The Communicator

From Rags to Rich Brian: Exploitation and Erasure Within Representation

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I first watched the “Dat $tick” by Rich Brian – best known as Rich Chigga – music video off of Twitter in 2016 with an eager smile. Here was a young East-Asian kid, pink fanny pack-clad, juxtaposed with two guns carelessly waved around in the air, and with a voice that threw me off as one of a wised up man.

And there I was, a 15 year old Asian-American kid, who did not (and still does not) really pretend to understand the nuance of rap flow and beats, or how to write or rap meaningful lyrics, but felt connected to him in a way outside his lyrics.

Rich Chigga’s summary and general blurb that began to spread from 2016 was that his real name was Brian Imanuel, and he was a 17 year-old Indonesian Vine star who learned English through the internet and started rapping in 2016. I bopped along to his songs without simply loading a Genius lyrics page for “Dat $tick.” I was a fan throughout “Who Dat Be,” “Seventeen,” and throughout arguably one of his biggest hits “Glow Like Dat,” before I pulled a 180 on my fanmanship.

It was actually a Genius lyric breakdown video of his first song “Dat $tick,” where it turns out he had actually said the N-word in his lyrics. Imanuel apologized in the breakdown video, and said his use of it was immature and intentionally controversial, something he began to reiterate throughout his career.

And from there I took a look behind the trail Rich Chigga and I had walked together. I realized that his exploitation of a racial slur for his rap career name and flow was undeniably ignorant and horrendous. I would ask my friends how they felt about it, my Asian friends in particular, and they would respond that it wasn’t really a big factor for them. I saw Asian-American peers actually using the word “chigga” to refer to themselves on social media.

For the record, I had never been called “chigga” as a racial slur or even heard this as a term before Rich Chigga’s popularity spike. But even if it was used as a racial slur derogatory towards Chinese or Asian-Americans, it still would paste a surface level understanding and blind erasure of the history of slavery and the N-word itself. I chose to be ignorant for my own pleasure and pride in having an Asian rapper that was becoming more popular by the day.

Not listening to his music proved harder every day. He collaborated with popular rapper 21 Savage on “Crisis,” and another controversial rapper XXXTentacion in “Gospel.” His music had more depth as he got more popular – rapping about a past love in “Glow Like Dat” – and his lyrics had more clever and cunning word play. And even as I began listening to other Asian/Asian-American rappers like Anderson .Paak, Dumbfoundead, and Joji, I could not escape the fame that followed Rich Chigga.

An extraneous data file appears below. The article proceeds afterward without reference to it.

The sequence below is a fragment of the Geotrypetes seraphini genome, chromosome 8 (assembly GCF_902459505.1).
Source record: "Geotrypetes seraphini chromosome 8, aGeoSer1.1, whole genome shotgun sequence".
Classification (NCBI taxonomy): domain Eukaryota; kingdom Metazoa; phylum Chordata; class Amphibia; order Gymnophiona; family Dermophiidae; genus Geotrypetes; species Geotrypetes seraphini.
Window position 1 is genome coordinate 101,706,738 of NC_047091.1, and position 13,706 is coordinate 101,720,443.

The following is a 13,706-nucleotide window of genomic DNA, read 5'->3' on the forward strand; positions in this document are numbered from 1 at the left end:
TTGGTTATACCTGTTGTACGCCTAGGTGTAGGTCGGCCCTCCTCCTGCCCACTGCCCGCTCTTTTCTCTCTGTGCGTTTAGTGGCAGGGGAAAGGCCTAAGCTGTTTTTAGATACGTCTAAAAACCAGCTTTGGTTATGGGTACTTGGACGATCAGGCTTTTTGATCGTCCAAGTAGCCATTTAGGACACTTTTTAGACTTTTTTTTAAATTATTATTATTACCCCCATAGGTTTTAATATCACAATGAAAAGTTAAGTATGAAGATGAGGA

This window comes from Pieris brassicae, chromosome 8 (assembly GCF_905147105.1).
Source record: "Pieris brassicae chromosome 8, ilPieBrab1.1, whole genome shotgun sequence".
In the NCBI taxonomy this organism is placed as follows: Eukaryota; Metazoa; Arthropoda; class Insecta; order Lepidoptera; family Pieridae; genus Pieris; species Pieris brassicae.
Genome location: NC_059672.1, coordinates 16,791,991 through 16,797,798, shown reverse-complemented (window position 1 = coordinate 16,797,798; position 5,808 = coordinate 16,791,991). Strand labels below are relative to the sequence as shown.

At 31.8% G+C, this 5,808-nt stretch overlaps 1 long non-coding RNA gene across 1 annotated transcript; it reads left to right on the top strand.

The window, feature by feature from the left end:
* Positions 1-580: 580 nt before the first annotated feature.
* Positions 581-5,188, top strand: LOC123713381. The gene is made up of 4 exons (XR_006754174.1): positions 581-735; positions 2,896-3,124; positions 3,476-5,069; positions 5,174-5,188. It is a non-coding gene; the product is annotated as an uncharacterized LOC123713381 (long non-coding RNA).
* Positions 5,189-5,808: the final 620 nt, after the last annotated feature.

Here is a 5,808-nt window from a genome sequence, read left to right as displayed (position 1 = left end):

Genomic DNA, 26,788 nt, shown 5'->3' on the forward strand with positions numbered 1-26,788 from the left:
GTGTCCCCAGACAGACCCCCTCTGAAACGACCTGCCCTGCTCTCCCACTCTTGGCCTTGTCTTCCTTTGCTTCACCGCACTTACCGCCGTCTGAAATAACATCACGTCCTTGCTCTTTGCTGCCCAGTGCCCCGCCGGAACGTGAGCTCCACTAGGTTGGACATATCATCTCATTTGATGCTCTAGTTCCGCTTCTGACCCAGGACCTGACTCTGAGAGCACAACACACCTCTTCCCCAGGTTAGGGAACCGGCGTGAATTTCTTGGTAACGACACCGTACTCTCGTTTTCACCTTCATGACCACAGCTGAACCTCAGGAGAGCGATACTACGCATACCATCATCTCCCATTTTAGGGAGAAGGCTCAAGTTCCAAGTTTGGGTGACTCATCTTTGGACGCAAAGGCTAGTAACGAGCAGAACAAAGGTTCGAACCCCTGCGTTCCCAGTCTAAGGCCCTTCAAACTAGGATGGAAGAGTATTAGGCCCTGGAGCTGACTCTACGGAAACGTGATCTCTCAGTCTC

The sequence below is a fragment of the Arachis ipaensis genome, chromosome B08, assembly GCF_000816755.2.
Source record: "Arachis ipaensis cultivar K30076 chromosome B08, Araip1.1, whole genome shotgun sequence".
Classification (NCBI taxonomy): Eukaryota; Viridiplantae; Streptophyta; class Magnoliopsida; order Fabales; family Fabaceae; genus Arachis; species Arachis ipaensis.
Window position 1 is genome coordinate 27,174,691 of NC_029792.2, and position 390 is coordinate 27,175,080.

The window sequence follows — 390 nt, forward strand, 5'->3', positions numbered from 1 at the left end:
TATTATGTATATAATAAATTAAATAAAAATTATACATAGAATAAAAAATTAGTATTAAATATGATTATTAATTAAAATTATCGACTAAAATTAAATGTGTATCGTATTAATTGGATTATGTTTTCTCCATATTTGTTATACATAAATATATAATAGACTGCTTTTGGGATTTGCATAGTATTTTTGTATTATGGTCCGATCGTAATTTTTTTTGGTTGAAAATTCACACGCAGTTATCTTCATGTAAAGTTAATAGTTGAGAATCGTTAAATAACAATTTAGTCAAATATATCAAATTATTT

Then came Jan. 1, 2018. Imanuel posted on Instagram that he was changing his stage name to Rich Brian. “I have been planning to do this forever and I’m so happy to finally do it. I was naive and made a mistake,” he detailed on his post, which also served as a promotion for his new song “See Me.”

I was confused about my emotions, but I was guiltily relieved. Somehow, I felt like a weight had been lifted off my shoulders in that it was okay for me to listen to his music again. But in reality, there was no way that it could be lifted in a single day.

His use of such a heavy and complex racial slur, not designed for his mouth, his lyrics, or his stage name created a shroud of ignorance in his career that became harder to resolve than an apology via a Genius lyric breakdown video or Instagram post.

It is easy for me to ignore everything that has happened, and ‘accept’ his apology even though it was not intended for me. But it is not my place to ignore or accept his apology, as I had ignored and accepted his ignorance for so long.

Here I am, listening to his new album ‘Amen.’ It hurts to realize that such a fun-loving rapper with catchy lyrics and a face to represent Asia could be built upon such lack of knowledge of the N-word — using it in his first hit song along with capitalizing off a play of it in a stage name. And I’m still conflicted on whether I can or should listen. For someone who started off and still is very much a mainstream-rap enjoyer, Rich Brian’s music really does match a lot of the other music in the scene. It brought a thin Asian kid with busted teeth to my screen: an appearance I found representation in, probably more than his lyrics or his music in general at first.

My journey with Rich Brian and everything he has stood for and every statement he has stepped down from has had an impact on not only his career but the Asian rap game. It’s not a case of separating artist versus art because Imanuel had branded his artistry as being controversial and offensive from day one. It’s not in my jurisdiction to tell anybody whether his music is acceptable or unacceptable; whether they think he has learned from his mistakes or deserves an ounce of empathy for his actions is up to them. For everybody, however, his past and history must be seriously considered before quickly glazing over his many apologies and pumping up the music.

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